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Every file in the system has a path.

On Linux and macOS, a path might look like:


while Windows computers are different, and have a structure such as:


You need to pay attention when using paths in your applications, as this difference must be taken into account.

You include this module in your files using

const path = require('path')

and you can start using its methods.

Getting information out of a path

Given a path, you can extract information out of it using those methods:

  • dirname: get the parent folder of a file
  • basename: get the filename part
  • extname: get the file extension


const notes = '/users/flavio/notes.txt'

path.dirname(notes) // /users/flavio
path.basename(notes) // notes.txt
path.extname(notes) // .txt

You can get the file name without the extension by specifying a second argument to basename:

path.basename(notes, path.extname(notes)) //notes

Working with paths

You can join two or more parts of a path by using path.join():

const name = 'flavio'
path.join('/', 'users', name, 'notes.txt') //'/users/flavio/notes.txt'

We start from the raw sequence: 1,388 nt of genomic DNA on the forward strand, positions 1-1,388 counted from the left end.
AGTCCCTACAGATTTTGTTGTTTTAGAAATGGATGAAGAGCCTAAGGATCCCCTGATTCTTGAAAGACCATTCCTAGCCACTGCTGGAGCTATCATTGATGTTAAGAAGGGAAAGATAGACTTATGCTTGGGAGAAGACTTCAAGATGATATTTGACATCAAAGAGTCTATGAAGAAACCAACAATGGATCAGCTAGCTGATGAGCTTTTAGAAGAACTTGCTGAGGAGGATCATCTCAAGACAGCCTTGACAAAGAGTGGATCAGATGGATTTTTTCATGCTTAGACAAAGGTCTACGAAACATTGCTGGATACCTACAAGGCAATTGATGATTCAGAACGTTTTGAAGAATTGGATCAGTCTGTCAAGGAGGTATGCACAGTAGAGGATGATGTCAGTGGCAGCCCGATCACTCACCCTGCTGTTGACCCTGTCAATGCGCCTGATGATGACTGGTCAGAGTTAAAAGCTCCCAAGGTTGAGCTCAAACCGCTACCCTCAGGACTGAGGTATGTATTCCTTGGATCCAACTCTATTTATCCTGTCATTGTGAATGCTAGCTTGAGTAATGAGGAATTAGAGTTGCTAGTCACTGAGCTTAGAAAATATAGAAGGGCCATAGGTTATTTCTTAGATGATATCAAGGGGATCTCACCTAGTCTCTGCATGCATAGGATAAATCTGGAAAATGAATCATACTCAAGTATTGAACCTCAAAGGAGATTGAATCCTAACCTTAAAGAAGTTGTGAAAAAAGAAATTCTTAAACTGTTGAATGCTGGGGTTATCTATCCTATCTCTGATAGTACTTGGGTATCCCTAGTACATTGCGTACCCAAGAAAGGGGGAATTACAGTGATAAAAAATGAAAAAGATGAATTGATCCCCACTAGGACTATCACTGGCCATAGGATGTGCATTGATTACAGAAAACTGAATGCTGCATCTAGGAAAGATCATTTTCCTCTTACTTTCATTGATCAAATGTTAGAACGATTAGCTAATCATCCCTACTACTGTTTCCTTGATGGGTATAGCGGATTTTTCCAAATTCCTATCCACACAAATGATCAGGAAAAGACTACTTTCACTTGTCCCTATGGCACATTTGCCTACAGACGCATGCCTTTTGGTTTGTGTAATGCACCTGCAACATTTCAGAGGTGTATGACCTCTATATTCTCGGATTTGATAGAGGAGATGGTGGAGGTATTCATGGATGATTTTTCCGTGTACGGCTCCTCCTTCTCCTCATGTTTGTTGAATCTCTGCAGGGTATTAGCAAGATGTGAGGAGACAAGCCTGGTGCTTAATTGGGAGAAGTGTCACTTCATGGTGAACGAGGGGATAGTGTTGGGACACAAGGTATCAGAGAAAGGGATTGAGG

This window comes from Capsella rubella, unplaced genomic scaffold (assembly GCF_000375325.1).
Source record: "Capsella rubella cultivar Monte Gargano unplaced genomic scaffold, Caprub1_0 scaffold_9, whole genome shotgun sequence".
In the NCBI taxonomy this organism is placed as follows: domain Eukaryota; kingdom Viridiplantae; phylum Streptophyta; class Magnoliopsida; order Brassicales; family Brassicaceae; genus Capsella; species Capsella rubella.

You can get the absolute path calculation of a relative path using path.resolve():

path.resolve('flavio.txt') //'/Users/flavio/flavio.txt' if run from my home folder

In this case Node will append /flavio.txt to the current working directory. If you specify a second parameter folder, resolve will use the first as a base for the second:

path.resolve('tmp', 'flavio.txt')//'/Users/flavio/tmp/flavio.txt' if run from my home folder

If the first parameter starts with a slash, that means it’s an absolute path:

path.resolve('/etc', 'flavio.txt')//'/etc/flavio.txt'

path.normalize() is another useful function, that will try and calculate the actual path, when it contains relative specifiers like . or .., or double slashes:

path.normalize('/users/flavio/..//test.txt') ///users/test.txt

Both resolve and normalize will not check if the path exists. They just calculate a path based on the information they got.